The Hindu spiritual teachers of the subcontinent play an important role in everyday life, acting as exemplary guides. Yet they are not without their controversies.
The archaeology of prehistoric burial sites suggests a number of interesting aspects to the belief in life after death.
“The Way of a Pilgrim” is a classic work of 19th-century Eastern Orthodox mysticism that charts the travels of an anonymous Russian ascetic. Its influence has also spread to the West.
The emergence of Aleksandr Gabyshev – a lone shaman with Moscow in his sights – has had repercussions both for Vladimir Putin and the leaders of Russian shamanism.
The sages and mystics of ancient Greece engaged in practices that bear resemblance to those of Siberian shamans. How might they be connected?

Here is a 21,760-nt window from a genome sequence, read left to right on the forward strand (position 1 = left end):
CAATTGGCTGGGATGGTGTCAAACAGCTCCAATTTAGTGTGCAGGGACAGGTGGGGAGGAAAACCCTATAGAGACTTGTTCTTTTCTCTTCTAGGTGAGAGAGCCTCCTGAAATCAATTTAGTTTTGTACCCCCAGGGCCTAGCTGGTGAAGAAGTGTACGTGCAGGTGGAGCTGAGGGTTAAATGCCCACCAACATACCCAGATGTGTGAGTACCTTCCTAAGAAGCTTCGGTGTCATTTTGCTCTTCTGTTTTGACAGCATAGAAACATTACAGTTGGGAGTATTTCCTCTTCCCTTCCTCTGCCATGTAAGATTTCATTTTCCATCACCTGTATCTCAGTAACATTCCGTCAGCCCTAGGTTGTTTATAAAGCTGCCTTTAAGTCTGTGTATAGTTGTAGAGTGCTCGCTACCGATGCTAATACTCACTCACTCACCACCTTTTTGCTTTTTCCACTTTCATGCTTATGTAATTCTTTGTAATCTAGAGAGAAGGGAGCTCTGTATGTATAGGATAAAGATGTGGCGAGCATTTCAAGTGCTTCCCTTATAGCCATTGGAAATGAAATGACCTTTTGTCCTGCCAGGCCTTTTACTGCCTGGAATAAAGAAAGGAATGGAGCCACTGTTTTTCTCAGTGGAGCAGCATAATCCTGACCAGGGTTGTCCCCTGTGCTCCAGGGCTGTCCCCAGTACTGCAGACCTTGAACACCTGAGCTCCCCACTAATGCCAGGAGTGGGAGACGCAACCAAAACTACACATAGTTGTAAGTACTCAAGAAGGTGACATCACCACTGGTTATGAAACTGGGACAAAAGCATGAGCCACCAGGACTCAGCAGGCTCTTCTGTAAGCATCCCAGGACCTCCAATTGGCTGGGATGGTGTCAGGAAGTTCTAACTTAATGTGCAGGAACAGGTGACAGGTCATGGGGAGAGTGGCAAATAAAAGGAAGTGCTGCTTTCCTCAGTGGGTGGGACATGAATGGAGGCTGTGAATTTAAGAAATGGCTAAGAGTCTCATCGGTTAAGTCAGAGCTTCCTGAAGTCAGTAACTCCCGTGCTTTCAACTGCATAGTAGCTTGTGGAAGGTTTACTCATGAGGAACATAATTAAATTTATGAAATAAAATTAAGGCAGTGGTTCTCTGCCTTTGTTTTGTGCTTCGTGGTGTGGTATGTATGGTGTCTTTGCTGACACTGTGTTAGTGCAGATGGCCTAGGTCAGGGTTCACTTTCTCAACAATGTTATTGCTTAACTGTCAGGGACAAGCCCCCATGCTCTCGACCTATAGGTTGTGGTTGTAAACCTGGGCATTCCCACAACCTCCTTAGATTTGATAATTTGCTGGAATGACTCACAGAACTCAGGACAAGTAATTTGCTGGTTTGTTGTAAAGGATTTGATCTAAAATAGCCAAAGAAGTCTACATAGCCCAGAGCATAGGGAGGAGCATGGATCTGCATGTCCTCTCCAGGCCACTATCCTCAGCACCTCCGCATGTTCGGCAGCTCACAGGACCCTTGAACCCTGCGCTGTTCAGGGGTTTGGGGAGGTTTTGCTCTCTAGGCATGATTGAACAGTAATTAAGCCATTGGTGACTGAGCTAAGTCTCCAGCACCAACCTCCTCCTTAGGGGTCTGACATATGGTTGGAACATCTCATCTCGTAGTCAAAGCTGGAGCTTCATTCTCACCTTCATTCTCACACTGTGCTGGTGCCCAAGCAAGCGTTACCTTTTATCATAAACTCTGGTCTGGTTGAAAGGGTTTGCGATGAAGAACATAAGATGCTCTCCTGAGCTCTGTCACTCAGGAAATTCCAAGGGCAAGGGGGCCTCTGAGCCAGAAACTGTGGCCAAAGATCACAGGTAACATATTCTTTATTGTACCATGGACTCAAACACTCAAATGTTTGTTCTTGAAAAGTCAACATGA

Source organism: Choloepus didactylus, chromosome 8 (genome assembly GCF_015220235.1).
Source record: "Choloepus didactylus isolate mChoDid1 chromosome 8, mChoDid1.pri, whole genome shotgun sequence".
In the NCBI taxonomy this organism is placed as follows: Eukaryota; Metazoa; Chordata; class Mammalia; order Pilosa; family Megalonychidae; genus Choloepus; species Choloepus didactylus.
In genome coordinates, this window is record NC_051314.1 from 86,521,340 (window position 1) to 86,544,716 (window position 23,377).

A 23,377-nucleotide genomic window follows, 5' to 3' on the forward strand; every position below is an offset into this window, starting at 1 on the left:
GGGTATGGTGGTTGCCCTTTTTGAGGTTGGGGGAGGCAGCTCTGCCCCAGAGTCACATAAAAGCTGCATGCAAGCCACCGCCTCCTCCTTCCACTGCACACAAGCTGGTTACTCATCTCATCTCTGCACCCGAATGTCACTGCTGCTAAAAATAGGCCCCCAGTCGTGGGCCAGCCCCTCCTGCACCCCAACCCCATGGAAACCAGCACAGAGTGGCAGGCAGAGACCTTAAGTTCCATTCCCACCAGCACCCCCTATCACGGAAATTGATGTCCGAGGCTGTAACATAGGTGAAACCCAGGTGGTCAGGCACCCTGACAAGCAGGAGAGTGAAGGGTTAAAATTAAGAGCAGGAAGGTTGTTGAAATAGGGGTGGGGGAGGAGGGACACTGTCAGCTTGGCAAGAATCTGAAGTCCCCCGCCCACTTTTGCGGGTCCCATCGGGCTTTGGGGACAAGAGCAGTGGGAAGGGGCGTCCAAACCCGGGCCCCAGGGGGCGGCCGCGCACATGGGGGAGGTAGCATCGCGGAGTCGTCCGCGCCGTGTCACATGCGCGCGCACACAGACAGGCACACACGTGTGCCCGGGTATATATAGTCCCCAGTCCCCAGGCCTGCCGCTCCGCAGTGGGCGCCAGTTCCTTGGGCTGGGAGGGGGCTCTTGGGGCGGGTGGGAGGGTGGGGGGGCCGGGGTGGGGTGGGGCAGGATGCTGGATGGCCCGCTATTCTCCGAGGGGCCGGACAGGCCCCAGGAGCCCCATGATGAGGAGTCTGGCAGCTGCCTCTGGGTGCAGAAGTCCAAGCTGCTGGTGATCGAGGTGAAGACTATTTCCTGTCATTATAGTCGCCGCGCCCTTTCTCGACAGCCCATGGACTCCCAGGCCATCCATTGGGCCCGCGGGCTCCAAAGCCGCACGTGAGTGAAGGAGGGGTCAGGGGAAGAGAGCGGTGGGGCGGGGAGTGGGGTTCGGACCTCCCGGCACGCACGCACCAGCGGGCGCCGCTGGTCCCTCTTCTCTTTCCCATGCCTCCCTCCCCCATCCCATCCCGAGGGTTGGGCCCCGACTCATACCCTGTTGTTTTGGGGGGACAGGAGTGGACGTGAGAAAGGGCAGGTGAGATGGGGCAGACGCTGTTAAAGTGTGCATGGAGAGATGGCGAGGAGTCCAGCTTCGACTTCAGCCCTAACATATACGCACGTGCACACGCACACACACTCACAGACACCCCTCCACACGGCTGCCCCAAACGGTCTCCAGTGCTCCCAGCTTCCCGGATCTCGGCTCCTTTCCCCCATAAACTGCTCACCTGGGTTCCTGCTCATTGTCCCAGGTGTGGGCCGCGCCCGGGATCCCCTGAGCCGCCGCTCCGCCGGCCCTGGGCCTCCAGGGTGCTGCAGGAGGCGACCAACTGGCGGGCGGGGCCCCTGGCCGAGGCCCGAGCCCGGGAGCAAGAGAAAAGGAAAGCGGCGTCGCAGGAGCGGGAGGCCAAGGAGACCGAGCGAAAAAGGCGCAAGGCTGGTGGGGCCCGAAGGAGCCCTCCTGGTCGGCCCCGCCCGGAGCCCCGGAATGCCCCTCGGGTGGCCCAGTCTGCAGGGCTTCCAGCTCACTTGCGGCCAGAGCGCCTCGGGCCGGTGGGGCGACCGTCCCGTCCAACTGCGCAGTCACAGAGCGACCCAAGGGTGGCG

Lama Govind Rinpoche is a Tibetan Buddhist monk whose spiritual practise is inspired by the 12th-century siddha Milarepa.
Buddhism and ecology both refuse to separate the human and natural worlds – and demand that we act accordingly.
The Czech herbalist Jan Mikolášek – hero of Agnieszka Holland’s latest film “Charlatan” – lived a fascinating life, healing Nazis, communists, and perhaps even kings.
The Hungarian Ervin László was originally a classical pianist, before later becoming a philosopher of science and advocate of quantum consciousness.
In a society where the notion of care is abundant, we appear to be lacking figures that represent a kind of caring guardianship. Where can we find them?